Wednesday, June 13, 2018

Our goose died


Our male goose passed away a few days ago. He's been ill for a long time, ever since he had a stroke in December. Our female goose keeps calling for him. There's something very poignant about the sadness of a goose losing it's mate. We'd been nursing the male goose for 6 months... Carrying him in and out of the kiddie pool, feeding him by hand at times. I feel sad because winter suddenly set in and I didn't think to bring the goose into our house until it was too late, and maybe he could have had longer.

Then I wonder how it happened that I am bringing a full grown goose into the house to lie down in front of the fire. Caring for this goose even after we knew that he and his mate would probably never give us eggs or meat-- it brought me back to the economics of farming. The economics of our farm often don't add up. As pressed for time as we are in this season of our lives, to spend time on a dying goose verges on absurdity. As you may guess if you've read a few posts, I go between painstakingly calculating our costs (time and money, time is money??) and outputs to convince you that farming is a great idea, and giving up on the economic value. (and of course, you might just say the geese have ended up as pets, which I suppose is also true) I focus on the frugality of farming because I don't think it is enough for people who love farming to farm... maybe it is, or maybe more people will grow to love farming as the world shifts and shifts again?

I grew up in evangelical settings where we had to not only be sure and right and have all the answers, but we also had to convince everyone else we had what they were missing. So bear with me when I do that, it's a habit that is hard to break. Part of our urban farming efforts began as entirely evangelical (YOU MUST ALL FARM) but farming has a way of messing with one's sense of certainty and control. There is a world of wonder and contradiction on our farm, where you don't get away from money (for example, our animal feed costs more than eggs would, though we can sometimes sell ducks or chicks, our financial benefits are very haphazard and fuzzy) and yet-- perhaps only if you have the financial margin to do so-- we do find ourselves emerging from that hard logic of economics. We edge away from supply and demand thinking, in the sense that money gradually gets less important. Of course, we've had to do a lot of work, and a lot of careful saving, in the context of a cutthroat capitalist economy to get where we are-- i.e. no mortgage and student loan debt etc. Habits are very hard to break. But I hope one day money will factor much less in my life than it does now, and there's some tentative evidence that this is possible-- not because we're so rich money doesn't matter, but because we're not measuring everything in those terms, or buying much from the monied economy. We're not going to live without money, and we're owners of stuff, but our relationship with money has shifted a lot already, and I think it'll shift a lot more.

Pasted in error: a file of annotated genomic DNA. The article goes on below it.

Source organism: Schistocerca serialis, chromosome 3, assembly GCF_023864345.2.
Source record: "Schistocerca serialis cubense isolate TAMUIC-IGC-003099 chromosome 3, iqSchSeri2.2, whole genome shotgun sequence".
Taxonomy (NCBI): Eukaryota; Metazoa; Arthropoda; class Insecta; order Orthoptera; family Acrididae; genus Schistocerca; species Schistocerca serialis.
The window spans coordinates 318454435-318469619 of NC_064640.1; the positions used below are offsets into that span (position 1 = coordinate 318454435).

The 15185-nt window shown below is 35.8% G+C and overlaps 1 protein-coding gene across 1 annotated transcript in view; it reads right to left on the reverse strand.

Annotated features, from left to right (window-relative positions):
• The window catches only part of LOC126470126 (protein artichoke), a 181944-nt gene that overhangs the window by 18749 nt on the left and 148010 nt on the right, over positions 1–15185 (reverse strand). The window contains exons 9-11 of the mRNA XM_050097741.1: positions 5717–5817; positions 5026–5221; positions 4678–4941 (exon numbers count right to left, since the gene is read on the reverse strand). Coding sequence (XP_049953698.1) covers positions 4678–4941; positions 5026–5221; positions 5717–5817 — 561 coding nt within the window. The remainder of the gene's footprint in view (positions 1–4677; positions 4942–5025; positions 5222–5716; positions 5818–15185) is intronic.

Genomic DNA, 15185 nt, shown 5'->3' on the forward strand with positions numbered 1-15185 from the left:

As we produce more, money becomes a tool for fewer things, and we get more resourceful. But it's more than that; it is gradually less important to measure value in terms of money, or to measure at all. Even though I am stuck in my head so much, as part of working within a university structure, I am stuck in my head much less than I used to be, because there are so many chores to be done and little kids to be cared for. I like it. 

Tuesday, May 29, 2018

On working and owning land in urban South Africa


Now and then, we see the land invasion trucks, accompanied by police trucks, hurtling down the street to stop a shack from being built further into the wetlands. Occasionally, like this morning, we wake up in the morning and we hear a surge of hundreds of voices— sometimes singing, sometimes angry and shouting. Less frequently, thankfully, we hear the noise of rubber bullets and water cannons or smell the smoke of tires burning. It always feels very close. Our fence is just diamond mesh, after all— no electric current, no solid wall. Transparent. (admittedly with lots of baby spiky plants as a token of our security intentions)

Most of the time, our farm is peaceful and quiet. I watch the chickens scratching and try to resist the temptation to plant more seeds while I’m supposed to be writing or studying or reading a student's work.